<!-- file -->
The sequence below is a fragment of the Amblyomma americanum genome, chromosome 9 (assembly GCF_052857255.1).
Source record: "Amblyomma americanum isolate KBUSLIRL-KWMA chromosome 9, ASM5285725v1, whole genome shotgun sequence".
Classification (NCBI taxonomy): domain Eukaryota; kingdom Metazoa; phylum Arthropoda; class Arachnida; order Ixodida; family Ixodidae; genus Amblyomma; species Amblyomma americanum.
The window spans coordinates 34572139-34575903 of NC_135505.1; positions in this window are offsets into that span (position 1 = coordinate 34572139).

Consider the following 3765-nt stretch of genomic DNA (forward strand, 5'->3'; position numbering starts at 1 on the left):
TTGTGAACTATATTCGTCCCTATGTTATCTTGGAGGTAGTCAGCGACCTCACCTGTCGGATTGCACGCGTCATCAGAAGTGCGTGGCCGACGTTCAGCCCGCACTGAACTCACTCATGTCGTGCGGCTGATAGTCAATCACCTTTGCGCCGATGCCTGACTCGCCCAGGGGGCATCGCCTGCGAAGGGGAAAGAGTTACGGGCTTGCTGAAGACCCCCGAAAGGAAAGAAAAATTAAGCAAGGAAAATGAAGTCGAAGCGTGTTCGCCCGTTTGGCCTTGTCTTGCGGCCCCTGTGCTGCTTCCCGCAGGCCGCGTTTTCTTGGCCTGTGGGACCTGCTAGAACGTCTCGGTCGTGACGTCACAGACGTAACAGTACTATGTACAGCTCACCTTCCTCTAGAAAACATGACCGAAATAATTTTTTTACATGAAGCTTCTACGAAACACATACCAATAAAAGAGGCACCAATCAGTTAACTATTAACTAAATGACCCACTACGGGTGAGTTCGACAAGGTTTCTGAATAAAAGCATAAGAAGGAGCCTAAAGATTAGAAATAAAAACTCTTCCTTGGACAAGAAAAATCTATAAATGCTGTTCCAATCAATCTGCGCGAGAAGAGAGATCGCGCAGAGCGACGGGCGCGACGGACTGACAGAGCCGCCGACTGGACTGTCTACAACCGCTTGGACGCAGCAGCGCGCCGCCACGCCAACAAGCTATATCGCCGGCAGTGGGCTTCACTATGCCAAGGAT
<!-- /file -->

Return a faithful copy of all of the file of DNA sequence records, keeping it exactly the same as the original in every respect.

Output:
The sequence below is a fragment of the Amblyomma americanum genome, chromosome 9 (assembly GCF_052857255.1).
Source record: "Amblyomma americanum isolate KBUSLIRL-KWMA chromosome 9, ASM5285725v1, whole genome shotgun sequence".
Classification (NCBI taxonomy): domain Eukaryota; kingdom Metazoa; phylum Arthropoda; class Arachnida; order Ixodida; family Ixodidae; genus Amblyomma; species Amblyomma americanum.
The window spans coordinates 34572139-34575903 of NC_135505.1; positions in this window are offsets into that span (position 1 = coordinate 34572139).

Consider the following 3765-nt stretch of genomic DNA (forward strand, 5'->3'; position numbering starts at 1 on the left):
TTGTGAACTATATTCGTCCCTATGTTATCTTGGAGGTAGTCAGCGACCTCACCTGTCGGATTGCACGCGTCATCAGAAGTGCGTGGCCGACGTTCAGCCCGCACTGAACTCACTCATGTCGTGCGGCTGATAGTCAATCACCTTTGCGCCGATGCCTGACTCGCCCAGGGGGCATCGCCTGCGAAGGGGAAAGAGTTACGGGCTTGCTGAAGACCCCCGAAAGGAAAGAAAAATTAAGCAAGGAAAATGAAGTCGAAGCGTGTTCGCCCGTTTGGCCTTGTCTTGCGGCCCCTGTGCTGCTTCCCGCAGGCCGCGTTTTCTTGGCCTGTGGGACCTGCTAGAACGTCTCGGTCGTGACGTCACAGACGTAACAGTACTATGTACAGCTCACCTTCCTCTAGAAAACATGACCGAAATAATTTTTTTACATGAAGCTTCTACGAAACACATACCAATAAAAGAGGCACCAATCAGTTAACTATTAACTAAATGACCCACTACGGGTGAGTTCGACAAGGTTTCTGAATAAAAGCATAAGAAGGAGCCTAAAGATTAGAAATAAAAACTCTTCCTTGGACAAGAAAAATCTATAAATGCTGTTCCAATCAATCTGCGCGAGAAGAGAGATCGCGCAGAGCGACGGGCGCGACGGACTGACAGAGCCGCCGACTGGACTGTCTACAACCGCTTGGACGCAGCAGCGCGCCGCCACGCCAACAAGCTATATCGCCGGCAGTGGGCTTCACTATGCCAAGGAT